UNC System issues new DEI guidance in light of Board of Governors repealing 2019 policy

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Tuesday, July 2, 2024
UNC System issues new DEI guidance
New guidance has been sent to North Carolina universities to help them navigate changes to diversity, equity and inclusion policies.

CHAPEL HILL, N.C. (WTVD) -- New guidance has been sent to North Carolina universities to help them navigate changes to diversity, equity and inclusion policies.

The four-page document that was sent to legal staff in June details how all 16 University of North Carolina System schools will abide by "institutional neutrality," a concept that aims to keep universities from weighing in on political matters or social issues.

This all became necessary when the UNC Board of Governors voted to repeal its DEI policy in May. That policy had been in place since 2019.

The guidance specifically discusses 13 topics, although it prefaces them by saying they do not "answer every hypothetical:"

  • Focus on student success
  • Avoiding content endorsement
  • The policy does not prohibit centers
  • Some centers will need to restructure their content
  • Curriculum
  • Content-specific employing division and employee positions
  • Public resolution and media statement in name of the university
  • Research

    Service

  • Contracting
  • Student and faculty groups & outside speakers
  • Form of certification & report
  • Additional guidance provided as necessary

"One of the most visible changes to expect on campuses is the elimination of content-specific missions, duties, and titles of employing divisions and employee positions. The Policy prevents university administrators from endorsing any one viewpoint when doing so violates the laws and UNC Policies it cites, including the Policy itself," the guidance states. "This prohibition reaches positions across the political, policy, and social spectrum, including, without limitation, diversity, equity, and inclusion offices and officers."

This guidance reiterates the possibility that many critics feared when the Board of Governors repealed the DEI policy: University DEI offices could be drastically changed or eliminated.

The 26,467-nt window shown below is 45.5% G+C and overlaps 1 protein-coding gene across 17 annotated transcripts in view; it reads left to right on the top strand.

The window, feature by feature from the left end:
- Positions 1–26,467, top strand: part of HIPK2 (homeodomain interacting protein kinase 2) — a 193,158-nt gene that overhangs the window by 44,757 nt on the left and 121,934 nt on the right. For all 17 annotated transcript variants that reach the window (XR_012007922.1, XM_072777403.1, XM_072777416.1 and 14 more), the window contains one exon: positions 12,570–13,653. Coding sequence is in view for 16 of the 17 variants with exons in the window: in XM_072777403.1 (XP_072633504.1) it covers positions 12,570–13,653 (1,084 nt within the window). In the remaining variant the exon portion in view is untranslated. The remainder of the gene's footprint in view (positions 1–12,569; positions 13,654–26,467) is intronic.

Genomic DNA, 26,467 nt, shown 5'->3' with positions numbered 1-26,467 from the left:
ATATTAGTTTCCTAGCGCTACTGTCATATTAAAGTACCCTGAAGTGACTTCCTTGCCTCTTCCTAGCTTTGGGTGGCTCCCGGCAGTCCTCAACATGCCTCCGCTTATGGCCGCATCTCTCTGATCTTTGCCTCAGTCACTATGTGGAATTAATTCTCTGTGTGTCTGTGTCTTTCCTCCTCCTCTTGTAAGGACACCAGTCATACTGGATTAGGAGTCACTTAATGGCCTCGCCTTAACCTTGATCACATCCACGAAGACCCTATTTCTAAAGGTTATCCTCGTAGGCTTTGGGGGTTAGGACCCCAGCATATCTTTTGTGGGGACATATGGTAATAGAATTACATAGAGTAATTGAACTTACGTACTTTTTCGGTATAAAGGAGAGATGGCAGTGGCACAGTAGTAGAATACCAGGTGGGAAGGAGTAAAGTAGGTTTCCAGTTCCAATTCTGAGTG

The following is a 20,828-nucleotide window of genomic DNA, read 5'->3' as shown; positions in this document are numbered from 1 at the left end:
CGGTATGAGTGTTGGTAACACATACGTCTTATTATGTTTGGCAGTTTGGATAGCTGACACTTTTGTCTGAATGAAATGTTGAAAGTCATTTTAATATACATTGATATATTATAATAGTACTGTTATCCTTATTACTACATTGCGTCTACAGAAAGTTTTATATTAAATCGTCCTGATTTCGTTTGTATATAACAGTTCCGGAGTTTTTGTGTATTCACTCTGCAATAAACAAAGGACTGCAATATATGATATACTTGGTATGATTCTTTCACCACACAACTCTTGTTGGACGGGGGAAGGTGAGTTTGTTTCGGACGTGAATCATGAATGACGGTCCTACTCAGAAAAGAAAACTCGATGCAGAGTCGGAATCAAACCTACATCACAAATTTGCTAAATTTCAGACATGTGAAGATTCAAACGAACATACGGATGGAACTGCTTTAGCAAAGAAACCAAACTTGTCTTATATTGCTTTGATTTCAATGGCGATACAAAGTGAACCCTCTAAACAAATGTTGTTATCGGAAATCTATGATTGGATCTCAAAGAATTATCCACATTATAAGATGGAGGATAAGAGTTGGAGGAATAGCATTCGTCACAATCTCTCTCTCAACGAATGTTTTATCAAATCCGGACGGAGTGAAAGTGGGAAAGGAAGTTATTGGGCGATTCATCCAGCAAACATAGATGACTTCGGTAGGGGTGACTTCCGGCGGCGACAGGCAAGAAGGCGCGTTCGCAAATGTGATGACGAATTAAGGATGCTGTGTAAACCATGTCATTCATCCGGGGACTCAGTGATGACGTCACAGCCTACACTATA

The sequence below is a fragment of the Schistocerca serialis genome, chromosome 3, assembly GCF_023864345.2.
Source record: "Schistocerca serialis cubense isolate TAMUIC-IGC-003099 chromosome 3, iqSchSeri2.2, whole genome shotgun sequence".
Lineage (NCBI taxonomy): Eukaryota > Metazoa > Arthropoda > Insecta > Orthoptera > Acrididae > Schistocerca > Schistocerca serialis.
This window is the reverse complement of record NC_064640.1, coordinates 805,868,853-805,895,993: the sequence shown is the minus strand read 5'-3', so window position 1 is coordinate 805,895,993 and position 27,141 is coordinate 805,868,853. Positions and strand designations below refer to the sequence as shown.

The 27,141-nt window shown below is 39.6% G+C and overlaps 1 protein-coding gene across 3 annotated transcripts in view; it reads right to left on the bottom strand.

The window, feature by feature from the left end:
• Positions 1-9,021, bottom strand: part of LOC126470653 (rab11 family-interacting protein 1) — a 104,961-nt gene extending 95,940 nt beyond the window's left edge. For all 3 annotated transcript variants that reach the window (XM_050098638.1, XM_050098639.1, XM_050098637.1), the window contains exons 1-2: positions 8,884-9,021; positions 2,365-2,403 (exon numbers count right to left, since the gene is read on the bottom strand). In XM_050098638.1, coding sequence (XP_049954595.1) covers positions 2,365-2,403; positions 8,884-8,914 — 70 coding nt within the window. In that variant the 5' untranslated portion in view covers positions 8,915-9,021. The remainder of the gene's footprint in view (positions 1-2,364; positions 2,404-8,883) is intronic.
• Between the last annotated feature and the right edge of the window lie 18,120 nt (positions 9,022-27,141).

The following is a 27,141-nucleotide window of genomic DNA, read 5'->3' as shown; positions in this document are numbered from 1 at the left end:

SEE ALSO | Cutting UNC's DEI funding could impact some programs at the 17 universities

The guidance also prevents university administrators and campus initiatives from taking a political stance, using "student-veterans," as an example on page two.

"For example, while a student veterans initiative on campus is permissible, the initiative would stray if its programming included endorsement by university employees of a view for or against American foreign policy," the guidance states.

Chancellors will have to submit a report to UNC System president Peter Hans about any changes they make at their universities by Sep. 1.

Hans sent the following memo to university chancellors in light of the new guidance:

Attached, you'll find the UNC System's guidance for implementation of the recently enacted Equality Policy that was shared with your legal counsels. Over the last few months, we received constructive feedback from across the University System and from the public. We listened to the concerns and I hope you'll find that the attached guidance carefully addresses many of the key questions raised in those discussions.

There are a few points I want to emphasize as you prepare to share this guidance on your campuses.

First, the university remains committed to welcoming and serving students of all backgrounds. North Carolina is a vibrant and diverse place, and our public universities should welcome the full breadth of talent in this state. Targeted initiatives to support specific student populations are well within the scope of the revised policy, provided they abide by nondiscrimination statutes and do not require students, staff, or faculty to adopt a political viewpoint as a condition of participation.

Second, this policy is a powerful affirmation of academic freedom. The goal of principled neutrality is to prevent administrative staff from establishing official stances on contentious issues, precisely so that faculty remain free to teach and research. Students and student groups are likewise exempted from expectations of neutrality.

Simply put, the goal is more discussion, not less. As President Bill Friday elegantly wrote in 1970, "While individual members of the University community deserve our support as they speak and act in a responsible and constructive manner, it must be clearly understood that the University itself, as an institution, must remain non-political." This policy affirms that long-held understanding of the university's role in public life.

Finally, I want to acknowledge that fair-minded implementation of policies around nondiscrimination, equality of opportunity, and principled neutrality will inevitably raise challenging questions for an institution as vast and diverse as the University of North Carolina. I am committed to working with you in good faith as we pursue our shared mission of student success for all.